With many countries, including Australia, having reported their national accounts for the April to June quarter, we have further quantification — if any was needed — of the enormity of the economic toll from the pandemic, its health impact and…
    read more
  • Revealed: new analysis shows the true cost of mismanaging the corona crisis 08 September 2020 | Spectator
    With many countries, including Australia, having reported their national accounts for the April to June quarter, the initial economic impact of the coronavirus pandemic is now a matter of record — with the emphasis on ‘initial’.   Although a partial recovery is likely…
    With many countries, including Australia, having reported their national accounts for the April to June quarter, the initial economic impact of the coronavirus pandemic is now a matter of record — with the emphasis on ‘initial’.   Although a partial recovery is likely…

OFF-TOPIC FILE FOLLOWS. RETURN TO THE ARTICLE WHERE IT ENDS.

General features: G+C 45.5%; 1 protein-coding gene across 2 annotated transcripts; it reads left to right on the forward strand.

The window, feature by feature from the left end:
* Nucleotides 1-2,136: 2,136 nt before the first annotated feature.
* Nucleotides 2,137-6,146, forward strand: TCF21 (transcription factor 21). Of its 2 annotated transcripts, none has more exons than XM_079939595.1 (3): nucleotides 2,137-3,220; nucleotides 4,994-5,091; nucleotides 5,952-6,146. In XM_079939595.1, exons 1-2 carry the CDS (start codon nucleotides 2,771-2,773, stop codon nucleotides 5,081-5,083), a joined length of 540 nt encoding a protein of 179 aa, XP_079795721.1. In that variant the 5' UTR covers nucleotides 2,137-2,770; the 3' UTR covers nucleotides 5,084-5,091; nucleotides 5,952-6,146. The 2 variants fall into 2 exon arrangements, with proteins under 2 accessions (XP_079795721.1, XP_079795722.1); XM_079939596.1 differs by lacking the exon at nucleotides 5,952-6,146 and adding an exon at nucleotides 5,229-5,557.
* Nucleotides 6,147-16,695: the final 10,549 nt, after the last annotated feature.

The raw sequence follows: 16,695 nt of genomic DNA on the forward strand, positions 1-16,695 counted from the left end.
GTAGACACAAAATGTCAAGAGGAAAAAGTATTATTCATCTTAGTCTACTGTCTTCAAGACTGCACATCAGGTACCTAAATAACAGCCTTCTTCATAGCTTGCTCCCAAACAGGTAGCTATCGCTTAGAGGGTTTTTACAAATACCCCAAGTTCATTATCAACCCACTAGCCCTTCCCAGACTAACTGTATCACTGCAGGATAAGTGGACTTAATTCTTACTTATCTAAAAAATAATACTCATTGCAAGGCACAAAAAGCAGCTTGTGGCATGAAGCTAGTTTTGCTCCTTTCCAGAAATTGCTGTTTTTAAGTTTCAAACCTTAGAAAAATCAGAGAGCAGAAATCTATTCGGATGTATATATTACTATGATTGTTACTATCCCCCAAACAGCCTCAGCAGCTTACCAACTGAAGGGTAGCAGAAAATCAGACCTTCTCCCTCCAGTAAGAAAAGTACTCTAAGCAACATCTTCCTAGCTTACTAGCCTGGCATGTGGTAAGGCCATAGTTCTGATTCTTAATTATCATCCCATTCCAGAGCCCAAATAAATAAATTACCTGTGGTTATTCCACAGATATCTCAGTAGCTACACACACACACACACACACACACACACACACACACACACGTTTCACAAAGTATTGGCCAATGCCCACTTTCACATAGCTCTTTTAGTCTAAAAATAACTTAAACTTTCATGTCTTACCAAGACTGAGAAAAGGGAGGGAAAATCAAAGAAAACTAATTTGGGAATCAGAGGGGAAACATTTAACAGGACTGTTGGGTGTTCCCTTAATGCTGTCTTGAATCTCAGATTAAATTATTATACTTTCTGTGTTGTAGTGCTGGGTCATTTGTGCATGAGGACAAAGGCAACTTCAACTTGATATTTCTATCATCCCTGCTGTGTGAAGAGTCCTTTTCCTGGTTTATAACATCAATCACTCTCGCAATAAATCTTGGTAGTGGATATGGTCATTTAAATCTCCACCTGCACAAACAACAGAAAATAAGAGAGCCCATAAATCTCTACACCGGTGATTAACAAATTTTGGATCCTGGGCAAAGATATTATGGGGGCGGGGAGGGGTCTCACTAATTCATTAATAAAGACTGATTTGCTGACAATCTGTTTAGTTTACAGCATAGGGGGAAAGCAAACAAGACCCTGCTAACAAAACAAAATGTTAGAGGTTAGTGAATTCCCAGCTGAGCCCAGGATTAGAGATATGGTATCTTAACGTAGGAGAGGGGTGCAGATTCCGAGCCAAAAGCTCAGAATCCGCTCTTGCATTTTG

read more
  • Coronavirus Australia: Lockdowns and border closures hurting, but Gladys Berejiklian’s showing the way 03 September 2020 | The Australian
    Six months ago, the national COVID-19 strategy was to “flatten the curve” to buy time for the health system to cope. It succeeded; new infections dropped to almost none in April. This led to most states and territories adopting a more ambitious…
    Six months ago, the national COVID-19 strategy was to “flatten the curve” to buy time for the health system to cope. It succeeded; new infections dropped to almost none in April. This led to most states and territories adopting a more ambitious…
    read more

Publications

  • State Finances after the Pandemic 28 May 2020 | PP29